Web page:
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Thread: car sold but insurance left running - now a claim against me

  1. #1
    Join Date
    Mar 2014
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    Default car sold but insurance left running - now a claim against me

    Hi.
    Hoping someone could advise on possible legal standing.
    Sold a car, changed details with DVLA (letter acknowledged) but held insurance to put on to next car. Ended up forgetting about it. several months later someone else has had an accident in that car, and my insurance company are saying that the claim will go against me and I will have to pay because I never cancelled the policy.

    My argument is that the policy was void as I was no longer the owner as stated in the insurance documents and the car was not being driven by myself or by someone with my permission which is also a requirement as stated in the documents.

    The claim is from the highways agency as they say they have photos of the car causing damage.

    I am aware I should have cancelled the policy but genuinely forgot after initial delay with intent to replace that car (with policies for two other cars, two motor bikes, pushbike, home ins, accident ins, etc I don't keep track of policies very well).

    I would like to contest my liability for that claim but do not know where I stand legally at the moment.

    Any help or suggestion gratefully received.

  2. #2
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    Apr 2012
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    I would write explaining exactly what happened and enclosing a copy of the reciept from DVLA showing that you no longer owned the car. That should resolve the problem.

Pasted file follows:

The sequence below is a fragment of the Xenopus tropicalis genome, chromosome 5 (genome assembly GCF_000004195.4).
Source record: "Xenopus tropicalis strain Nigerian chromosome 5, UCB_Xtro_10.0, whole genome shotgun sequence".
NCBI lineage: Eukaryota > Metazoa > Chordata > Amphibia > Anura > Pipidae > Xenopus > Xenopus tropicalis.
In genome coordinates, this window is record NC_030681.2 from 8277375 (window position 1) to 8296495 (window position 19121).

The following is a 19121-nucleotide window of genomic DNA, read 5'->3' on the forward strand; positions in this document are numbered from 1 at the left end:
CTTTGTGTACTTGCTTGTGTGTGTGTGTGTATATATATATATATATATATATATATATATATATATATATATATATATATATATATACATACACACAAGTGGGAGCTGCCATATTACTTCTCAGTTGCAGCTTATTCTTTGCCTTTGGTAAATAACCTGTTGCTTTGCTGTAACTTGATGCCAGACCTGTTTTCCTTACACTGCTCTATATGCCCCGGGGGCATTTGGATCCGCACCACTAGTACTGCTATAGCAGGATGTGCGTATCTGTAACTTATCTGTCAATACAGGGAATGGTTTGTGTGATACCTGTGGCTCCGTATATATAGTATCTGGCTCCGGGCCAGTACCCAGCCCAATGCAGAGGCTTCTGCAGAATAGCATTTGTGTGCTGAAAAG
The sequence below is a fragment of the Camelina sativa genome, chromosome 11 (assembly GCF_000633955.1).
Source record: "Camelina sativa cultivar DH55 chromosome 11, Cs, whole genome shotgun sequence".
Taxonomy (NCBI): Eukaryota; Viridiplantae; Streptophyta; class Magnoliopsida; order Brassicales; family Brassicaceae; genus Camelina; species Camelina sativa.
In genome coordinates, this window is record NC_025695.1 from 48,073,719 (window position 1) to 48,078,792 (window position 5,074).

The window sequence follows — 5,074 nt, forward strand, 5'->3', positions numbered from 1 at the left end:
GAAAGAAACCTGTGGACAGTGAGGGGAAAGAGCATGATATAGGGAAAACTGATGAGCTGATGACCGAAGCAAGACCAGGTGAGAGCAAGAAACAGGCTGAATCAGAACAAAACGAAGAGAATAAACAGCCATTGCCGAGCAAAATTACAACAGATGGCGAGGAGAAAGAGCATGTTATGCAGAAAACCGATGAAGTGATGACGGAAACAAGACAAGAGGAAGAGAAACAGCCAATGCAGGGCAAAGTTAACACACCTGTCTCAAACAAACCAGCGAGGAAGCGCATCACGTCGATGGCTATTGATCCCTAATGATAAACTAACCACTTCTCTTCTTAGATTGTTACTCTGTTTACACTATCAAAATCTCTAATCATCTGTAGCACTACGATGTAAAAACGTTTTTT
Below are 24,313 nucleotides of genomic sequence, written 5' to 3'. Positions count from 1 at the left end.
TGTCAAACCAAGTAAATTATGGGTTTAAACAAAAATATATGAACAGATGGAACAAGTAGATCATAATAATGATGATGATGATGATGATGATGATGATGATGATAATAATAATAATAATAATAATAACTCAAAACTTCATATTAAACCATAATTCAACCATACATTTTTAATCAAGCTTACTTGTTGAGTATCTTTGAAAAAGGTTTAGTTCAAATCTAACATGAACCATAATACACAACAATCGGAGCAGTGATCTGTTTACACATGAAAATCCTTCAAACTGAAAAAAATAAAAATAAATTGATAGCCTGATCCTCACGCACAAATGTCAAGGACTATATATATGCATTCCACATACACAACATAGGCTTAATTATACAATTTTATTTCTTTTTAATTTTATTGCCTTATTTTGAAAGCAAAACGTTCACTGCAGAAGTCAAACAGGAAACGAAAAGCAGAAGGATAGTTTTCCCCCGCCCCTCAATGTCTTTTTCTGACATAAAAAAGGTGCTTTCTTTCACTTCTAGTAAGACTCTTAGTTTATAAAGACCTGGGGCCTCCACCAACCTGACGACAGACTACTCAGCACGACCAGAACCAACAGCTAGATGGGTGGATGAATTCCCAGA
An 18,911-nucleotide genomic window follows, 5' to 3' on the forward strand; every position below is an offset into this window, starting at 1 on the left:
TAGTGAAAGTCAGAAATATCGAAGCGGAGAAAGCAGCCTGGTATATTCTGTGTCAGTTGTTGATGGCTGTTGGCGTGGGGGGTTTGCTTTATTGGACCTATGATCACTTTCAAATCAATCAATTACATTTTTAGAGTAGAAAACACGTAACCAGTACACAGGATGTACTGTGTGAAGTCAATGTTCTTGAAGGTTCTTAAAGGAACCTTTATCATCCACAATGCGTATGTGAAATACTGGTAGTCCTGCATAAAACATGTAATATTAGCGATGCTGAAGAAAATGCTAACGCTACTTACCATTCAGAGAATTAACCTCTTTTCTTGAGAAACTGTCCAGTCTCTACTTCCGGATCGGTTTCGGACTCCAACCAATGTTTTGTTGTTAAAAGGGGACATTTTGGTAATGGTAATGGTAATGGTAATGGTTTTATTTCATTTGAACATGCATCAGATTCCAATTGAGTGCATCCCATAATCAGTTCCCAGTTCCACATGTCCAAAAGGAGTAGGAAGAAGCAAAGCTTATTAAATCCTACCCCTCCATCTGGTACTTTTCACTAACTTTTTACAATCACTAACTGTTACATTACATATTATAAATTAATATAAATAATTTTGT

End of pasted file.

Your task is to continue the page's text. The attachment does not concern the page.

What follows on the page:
3. #3
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    Mar 2014
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    Thank you for the reply. Unfortunately no, this does not clear it up. The insurance company are saying that I am liable as I never cancelled the insurance and whoever it was that had the accident never took out insurance. therefore my cover is in force and that is what is being claimed on. Regardless of if I sold it or not.
    This does not seem right.

  4. #4
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    Jul 2013
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    Quote Originally Posted by Santa View Post
    I would write explaining exactly what happened and enclosing a copy of the reciept from DVLA showing that you no longer owned the car. That should resolve the problem.
    Unfortunately this won't clear the matter up.

    The Road Traffic Act makes the Insurer of a vehicle liable for any (fault) accidents whether the driver at the time was covered by the policy providing they're identified. This is why (Sensible) Insurers request the Certificate be returned when you cancel the policy, it's also why it's strongly advised to cancel or suspend the Insurance in this situation rather than leave it running in between vehicles as this type of situation can and does happen.

    The OP's policy will have a wording to the effect that they are obliged to reimberse the Insurers for any payments that they make that they would not have had to make if it were not for statutory laws.

    The OP will be pursued by their own Insurer for all their outlay